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Re: Resend: Work-around for Small Kernel Environment Size

From: Paul Smith
Subject: Re: Resend: Work-around for Small Kernel Environment Size
Date: Sat, 28 Feb 2009 18:39:42 -0500

On Sat, 2009-02-28 at 17:21 -0600, Tom Browder wrote:
> On Sat, Feb 28, 2009 at 5:03 PM, Paul Smith <address@hidden> wrote:
> ...
> >> The MAKE_LONG_LIST function generates a file with all of the contents
> >> of the long MAKE variable, one element per line.
> >
> > So, I think the behavior you're seeing is correct (unless I just don't
> > understand the problem you're describing).
> >
> > If you read the original email you'll see he then uses xargs to group
> > the generated file into multiple files at a time.
> >
> > The "500" in the original message, as I understand it, is NOT the number
> > of elements printed to the same line of the output file.  Rather, it's
> > the number of elements that can appear in a single instance of the
> > printf function, internally.
> That's what I don't understand.  Why does that matter since only one
> element is used per line?
> My problem started when I had a list of over 4000 (4067, to be exact)
> object files to be deleted, and "-rm $(OBJ)" failed.

It would be very helpful to see what exactly the new command line you're
using is.

> The I used the solution which worked great.  However, the generated
> file is also 4067 lines long so I can't see that the iteration is
> doing anything.  If it isn't, then there might be a little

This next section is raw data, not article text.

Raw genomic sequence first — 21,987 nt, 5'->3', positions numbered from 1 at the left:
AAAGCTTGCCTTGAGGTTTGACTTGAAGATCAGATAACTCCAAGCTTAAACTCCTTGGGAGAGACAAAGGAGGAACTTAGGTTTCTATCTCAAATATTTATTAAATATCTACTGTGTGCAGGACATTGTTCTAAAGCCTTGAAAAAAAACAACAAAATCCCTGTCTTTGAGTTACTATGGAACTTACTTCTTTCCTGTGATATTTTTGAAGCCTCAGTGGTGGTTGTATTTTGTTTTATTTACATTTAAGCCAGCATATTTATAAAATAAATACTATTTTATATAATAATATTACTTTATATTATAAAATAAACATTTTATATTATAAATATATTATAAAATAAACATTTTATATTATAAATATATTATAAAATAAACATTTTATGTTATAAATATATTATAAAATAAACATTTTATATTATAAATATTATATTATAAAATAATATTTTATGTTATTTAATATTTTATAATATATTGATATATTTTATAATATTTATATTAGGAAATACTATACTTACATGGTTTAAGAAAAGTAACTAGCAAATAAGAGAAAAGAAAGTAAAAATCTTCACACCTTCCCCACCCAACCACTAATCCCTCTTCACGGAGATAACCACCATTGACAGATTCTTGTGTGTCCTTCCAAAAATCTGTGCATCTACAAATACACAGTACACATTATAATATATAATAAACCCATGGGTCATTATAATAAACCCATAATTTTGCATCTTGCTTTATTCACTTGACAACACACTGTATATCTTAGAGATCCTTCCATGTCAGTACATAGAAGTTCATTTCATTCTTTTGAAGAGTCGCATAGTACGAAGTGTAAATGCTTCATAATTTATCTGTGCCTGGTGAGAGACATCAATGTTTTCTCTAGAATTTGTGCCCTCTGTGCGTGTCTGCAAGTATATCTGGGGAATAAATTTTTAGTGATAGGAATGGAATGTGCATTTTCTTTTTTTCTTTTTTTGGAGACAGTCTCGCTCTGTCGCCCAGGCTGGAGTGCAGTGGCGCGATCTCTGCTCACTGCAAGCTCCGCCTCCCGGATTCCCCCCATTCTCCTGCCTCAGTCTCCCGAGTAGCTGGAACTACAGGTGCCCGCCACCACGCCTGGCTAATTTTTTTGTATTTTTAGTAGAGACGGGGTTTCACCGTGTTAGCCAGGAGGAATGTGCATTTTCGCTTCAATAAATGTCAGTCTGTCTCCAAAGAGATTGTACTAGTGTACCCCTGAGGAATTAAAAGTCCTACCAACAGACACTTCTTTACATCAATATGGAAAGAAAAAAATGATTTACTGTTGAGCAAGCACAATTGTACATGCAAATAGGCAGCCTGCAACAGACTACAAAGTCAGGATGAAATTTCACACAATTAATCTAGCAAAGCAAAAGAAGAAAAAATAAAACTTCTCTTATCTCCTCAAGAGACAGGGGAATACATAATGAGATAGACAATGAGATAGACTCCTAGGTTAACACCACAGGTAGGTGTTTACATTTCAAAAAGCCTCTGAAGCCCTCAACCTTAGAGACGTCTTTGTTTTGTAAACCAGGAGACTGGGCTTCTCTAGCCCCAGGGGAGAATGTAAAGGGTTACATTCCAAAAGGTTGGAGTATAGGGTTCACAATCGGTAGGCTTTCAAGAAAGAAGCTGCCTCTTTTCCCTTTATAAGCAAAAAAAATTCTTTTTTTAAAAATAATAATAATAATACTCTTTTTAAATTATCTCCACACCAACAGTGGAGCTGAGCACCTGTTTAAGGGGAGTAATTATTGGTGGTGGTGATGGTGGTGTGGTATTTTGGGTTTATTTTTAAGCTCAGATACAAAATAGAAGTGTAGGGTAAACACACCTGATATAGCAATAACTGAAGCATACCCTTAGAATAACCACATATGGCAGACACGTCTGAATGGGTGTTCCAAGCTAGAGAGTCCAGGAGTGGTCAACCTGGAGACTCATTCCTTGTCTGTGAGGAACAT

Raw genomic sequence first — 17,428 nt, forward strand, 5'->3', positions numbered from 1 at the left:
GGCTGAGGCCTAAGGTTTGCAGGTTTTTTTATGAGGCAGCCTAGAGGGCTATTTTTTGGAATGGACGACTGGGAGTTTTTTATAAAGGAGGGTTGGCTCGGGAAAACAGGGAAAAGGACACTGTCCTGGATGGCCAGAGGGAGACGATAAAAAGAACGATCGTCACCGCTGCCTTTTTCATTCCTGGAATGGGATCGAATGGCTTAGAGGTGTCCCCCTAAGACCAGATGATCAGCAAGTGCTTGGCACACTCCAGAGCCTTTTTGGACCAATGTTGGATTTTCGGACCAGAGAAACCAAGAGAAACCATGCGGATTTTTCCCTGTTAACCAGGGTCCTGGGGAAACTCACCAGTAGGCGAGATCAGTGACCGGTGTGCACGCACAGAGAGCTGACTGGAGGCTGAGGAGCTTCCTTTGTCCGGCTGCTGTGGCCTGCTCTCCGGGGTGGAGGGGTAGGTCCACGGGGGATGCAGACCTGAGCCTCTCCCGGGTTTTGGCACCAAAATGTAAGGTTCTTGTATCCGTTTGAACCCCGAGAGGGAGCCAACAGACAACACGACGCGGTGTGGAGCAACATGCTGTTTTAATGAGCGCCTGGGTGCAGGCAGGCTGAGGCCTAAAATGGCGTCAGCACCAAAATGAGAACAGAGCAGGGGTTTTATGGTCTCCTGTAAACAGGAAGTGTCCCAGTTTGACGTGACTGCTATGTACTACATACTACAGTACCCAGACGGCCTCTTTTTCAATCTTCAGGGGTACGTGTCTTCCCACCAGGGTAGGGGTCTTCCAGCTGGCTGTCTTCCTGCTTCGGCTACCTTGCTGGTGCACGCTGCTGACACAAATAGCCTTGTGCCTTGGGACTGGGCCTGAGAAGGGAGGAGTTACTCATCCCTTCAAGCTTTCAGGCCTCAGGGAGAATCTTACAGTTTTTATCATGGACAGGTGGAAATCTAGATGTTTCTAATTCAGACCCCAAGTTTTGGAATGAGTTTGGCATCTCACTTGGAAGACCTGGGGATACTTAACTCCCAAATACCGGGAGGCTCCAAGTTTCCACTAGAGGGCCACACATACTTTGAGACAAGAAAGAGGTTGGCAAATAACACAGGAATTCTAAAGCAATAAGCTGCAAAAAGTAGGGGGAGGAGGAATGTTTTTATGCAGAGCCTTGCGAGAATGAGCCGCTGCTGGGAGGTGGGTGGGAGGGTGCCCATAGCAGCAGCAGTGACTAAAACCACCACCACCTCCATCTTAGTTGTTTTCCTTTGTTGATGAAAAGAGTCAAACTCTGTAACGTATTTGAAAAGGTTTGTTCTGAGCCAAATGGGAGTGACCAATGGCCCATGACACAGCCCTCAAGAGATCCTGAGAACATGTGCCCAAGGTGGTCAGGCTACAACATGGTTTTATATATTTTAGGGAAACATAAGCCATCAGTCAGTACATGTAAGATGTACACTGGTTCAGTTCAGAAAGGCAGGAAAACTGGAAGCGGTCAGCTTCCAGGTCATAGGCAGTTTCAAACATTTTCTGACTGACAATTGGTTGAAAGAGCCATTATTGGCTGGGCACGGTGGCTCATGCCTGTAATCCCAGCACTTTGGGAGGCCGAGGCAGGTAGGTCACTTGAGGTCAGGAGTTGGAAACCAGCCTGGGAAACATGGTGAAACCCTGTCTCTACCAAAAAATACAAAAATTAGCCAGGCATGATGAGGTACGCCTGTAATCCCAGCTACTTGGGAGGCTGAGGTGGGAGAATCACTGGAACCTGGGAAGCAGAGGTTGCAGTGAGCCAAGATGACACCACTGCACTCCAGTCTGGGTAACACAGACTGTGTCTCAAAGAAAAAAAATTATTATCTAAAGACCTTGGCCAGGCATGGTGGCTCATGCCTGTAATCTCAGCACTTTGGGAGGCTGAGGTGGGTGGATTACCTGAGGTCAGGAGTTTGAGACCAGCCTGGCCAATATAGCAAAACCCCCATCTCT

> simplification possible (if I could get my brain around the macros and
> functions).

The file is 4067 _lines_ long.  When you pass that to xargs, it will
combine as many lines together as possible while still fitting into the
system's environment restrictions.  That's what xargs does.

In other words, the original way you ran this:

        rm $(OBJ)

constructed a single command line invoking rm with 4067 arguments.  That
was too large for the kernel to invoke.

What the code you're using does is create FILE containing 4067 lines
(files can, obviously, be more than 4067 lines long!!), then use that as
input to the xargs program, like this:

        xargs rm < FILE

xargs is READING A FILE, not obtaining the arguments from the command
line, and obviously the limits on environment size don't apply to files.
Then xargs combines some number of lines of the file, such that it is
not too large for the kernel, and generates a command line.  Then it
takes the next batch and does the same thing.

What all the trickery in MAKE_LONG_LIST, etc. is doing is writing all
those elements out to a file, without ITSELF running into the
environment size restriction.

It's true that another way to go would be to forget the output file and
generate the same command multiple times directly, rather than writing a
file and using xargs.  The advantage to the xargs method is that you
don't have to worry about how large the environment is on the computer
you're using; you let xargs worry about it for you.

If you're still not seeing what's going on let me know.

 Paul D. Smith <address@hidden>          Find some GNU make tips at:            
 "Please remain calm...I may be mad, but I am a professional." --Mad Scientist

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